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A Short History of Progress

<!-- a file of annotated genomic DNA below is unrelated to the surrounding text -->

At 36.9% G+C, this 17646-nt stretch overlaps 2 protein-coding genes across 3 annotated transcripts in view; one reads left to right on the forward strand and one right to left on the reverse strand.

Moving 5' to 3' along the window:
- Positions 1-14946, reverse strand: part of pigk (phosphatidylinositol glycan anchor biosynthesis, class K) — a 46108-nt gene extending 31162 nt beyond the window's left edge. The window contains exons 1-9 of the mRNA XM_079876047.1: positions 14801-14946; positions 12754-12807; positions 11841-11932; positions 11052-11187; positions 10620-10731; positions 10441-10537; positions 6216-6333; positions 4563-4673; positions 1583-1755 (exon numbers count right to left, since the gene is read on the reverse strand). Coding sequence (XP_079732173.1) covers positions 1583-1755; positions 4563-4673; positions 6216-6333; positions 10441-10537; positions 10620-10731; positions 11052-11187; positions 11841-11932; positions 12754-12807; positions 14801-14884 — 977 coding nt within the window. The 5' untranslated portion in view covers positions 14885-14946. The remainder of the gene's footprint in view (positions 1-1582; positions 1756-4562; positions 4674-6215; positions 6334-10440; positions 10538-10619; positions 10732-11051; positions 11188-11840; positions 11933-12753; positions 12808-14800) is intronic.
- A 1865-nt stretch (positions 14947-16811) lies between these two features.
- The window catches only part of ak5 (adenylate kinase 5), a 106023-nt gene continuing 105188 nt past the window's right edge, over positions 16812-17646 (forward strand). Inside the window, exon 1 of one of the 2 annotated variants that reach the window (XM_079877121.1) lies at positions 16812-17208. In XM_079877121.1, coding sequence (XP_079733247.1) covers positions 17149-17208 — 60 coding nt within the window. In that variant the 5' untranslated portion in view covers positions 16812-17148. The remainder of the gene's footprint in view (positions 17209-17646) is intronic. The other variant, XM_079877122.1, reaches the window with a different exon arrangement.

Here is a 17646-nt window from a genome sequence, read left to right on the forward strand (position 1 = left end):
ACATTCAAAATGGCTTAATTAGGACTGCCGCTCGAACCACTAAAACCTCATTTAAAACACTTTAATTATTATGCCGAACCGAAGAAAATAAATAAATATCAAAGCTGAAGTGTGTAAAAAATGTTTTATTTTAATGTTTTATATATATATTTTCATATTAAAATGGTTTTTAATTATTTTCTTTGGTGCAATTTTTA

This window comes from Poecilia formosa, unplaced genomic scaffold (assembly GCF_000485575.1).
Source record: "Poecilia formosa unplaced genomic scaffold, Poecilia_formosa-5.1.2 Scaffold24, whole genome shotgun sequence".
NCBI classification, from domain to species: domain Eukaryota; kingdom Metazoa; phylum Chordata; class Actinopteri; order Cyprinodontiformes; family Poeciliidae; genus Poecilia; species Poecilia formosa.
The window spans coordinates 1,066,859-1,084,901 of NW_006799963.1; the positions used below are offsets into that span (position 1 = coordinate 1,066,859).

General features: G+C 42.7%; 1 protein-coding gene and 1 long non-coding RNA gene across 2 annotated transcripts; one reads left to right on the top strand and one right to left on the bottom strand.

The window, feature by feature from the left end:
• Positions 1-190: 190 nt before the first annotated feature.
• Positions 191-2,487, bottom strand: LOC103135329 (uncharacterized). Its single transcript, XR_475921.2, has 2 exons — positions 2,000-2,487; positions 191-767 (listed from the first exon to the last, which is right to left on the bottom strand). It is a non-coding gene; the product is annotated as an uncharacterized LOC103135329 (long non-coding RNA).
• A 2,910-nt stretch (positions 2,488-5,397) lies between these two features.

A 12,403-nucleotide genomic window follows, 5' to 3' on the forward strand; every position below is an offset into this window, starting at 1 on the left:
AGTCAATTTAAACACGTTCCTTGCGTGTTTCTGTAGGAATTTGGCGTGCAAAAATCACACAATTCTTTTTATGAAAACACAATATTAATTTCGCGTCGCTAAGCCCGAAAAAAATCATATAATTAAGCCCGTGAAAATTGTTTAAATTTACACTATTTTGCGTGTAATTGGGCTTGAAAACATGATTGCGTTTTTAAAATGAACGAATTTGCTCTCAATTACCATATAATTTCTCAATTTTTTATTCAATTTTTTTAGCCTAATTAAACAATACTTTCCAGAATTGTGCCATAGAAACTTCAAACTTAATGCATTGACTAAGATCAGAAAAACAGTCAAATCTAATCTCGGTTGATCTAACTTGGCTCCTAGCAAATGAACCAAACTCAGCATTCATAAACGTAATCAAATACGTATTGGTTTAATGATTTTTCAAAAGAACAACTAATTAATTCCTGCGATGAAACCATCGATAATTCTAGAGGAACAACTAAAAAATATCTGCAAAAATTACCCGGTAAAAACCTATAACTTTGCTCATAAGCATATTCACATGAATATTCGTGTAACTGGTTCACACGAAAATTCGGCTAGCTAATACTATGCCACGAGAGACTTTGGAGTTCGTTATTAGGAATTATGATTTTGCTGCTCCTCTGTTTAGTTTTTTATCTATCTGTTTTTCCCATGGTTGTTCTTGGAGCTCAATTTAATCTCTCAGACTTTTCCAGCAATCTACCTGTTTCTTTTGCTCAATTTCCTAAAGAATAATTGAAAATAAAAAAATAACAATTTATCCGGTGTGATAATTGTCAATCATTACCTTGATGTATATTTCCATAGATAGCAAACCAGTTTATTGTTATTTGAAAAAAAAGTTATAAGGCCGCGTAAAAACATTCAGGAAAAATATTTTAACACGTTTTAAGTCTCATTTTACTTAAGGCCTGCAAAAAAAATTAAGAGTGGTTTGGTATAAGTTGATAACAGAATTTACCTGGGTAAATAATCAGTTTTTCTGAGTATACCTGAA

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A Short History of Progress is a non-fiction book and lecture series by Ronald Wright about societal collapse. The lectures were delivered as a series of five speeches, each taking place in different cities across Canada as part of the 2004 Massey Lectures which were broadcast on the CBC Radio program, Ideas. The book version was published by House of Anansi Press and released at the same time as the lectures. The book spent more than a year on Canadian best-seller lists, won the Canadian Book Association's Libris Award for Non-Fiction Book of the Year, and was nominated for the British Columbia's National Award for Canadian Non-Fiction. It has since been reprinted in a hardcover format with illustrations and also in Kindle and EPUB digital formats. Wright, an author of fiction and non-fiction works, uses the fallen civilisations of Easter Island, Sumer, Rome, and Maya, as well as examples from the Stone Age, to see what conditions led to the downfall of those societies. He examines the meaning of progress and its implications for civilizations—past and present—arguing that the twentieth century was a time of runaway growth in human population, consumption, and technology that has now placed an unsustainable burden on all natural systems. In his analysis of the four cases of fallen civilizations, he notes that two (Easter Island and Sumer) failed due to depletion of natural resources—"their ecologies were unable to regenerate." The other two failed in their heartlands, "where ecological demand was highest," but left remnant populations that survived. He asks the question: "Why, if civilizations so often destroy themselves, has the overall experiment of civilization done so well?" For the answer, he says, we must look to natural regeneration and human migration. While some ancient civilizations were depleting their ecologies and failing, others were rising. Large expanses of the planet were unsettled. The other factor, evident in both Egypt and China, was that due to abundant resources (e.g., topsoil), farming methods (ones that worked with, rather than against, natural cycles), and settlement patterns, these civilizations had greater longevity.Changes brought on by the exponential growth of human population (at the time of the book's publication, over six billion and adding more than 200 million people every three years) and the worldwide scale of resource consumption, have altered the picture, however. Ecological markers indicate that human civilization has now surpassed (since the 1980s) nature's capacity for regeneration. We are now using more than 125 percent of nature's yearly output. "If civilization is to survive, it must live on the interest, not the capital of nature". He concludes that "now is our chance to get the future right"—the collapse of human civilization is imminent if we do not act now to prevent it.
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